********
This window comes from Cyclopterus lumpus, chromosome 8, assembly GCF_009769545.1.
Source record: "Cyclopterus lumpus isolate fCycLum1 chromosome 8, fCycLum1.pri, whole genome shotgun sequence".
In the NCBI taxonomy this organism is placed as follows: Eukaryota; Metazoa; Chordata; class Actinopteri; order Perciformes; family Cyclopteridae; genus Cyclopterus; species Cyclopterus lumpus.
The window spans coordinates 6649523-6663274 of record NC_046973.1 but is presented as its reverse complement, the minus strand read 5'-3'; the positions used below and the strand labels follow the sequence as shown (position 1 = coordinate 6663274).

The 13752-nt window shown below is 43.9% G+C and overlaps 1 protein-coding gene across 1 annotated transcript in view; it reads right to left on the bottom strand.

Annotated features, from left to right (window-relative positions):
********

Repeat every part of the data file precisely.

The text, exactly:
This window comes from Cyclopterus lumpus, chromosome 8, assembly GCF_009769545.1.
Source record: "Cyclopterus lumpus isolate fCycLum1 chromosome 8, fCycLum1.pri, whole genome shotgun sequence".
In the NCBI taxonomy this organism is placed as follows: Eukaryota; Metazoa; Chordata; class Actinopteri; order Perciformes; family Cyclopteridae; genus Cyclopterus; species Cyclopterus lumpus.
The window spans coordinates 6649523-6663274 of record NC_046973.1 but is presented as its reverse complement, the minus strand read 5'-3'; the positions used below and the strand labels follow the sequence as shown (position 1 = coordinate 6663274).

The 13752-nt window shown below is 43.9% G+C and overlaps 1 protein-coding gene across 1 annotated transcript in view; it reads right to left on the bottom strand.

Annotated features, from left to right (window-relative positions):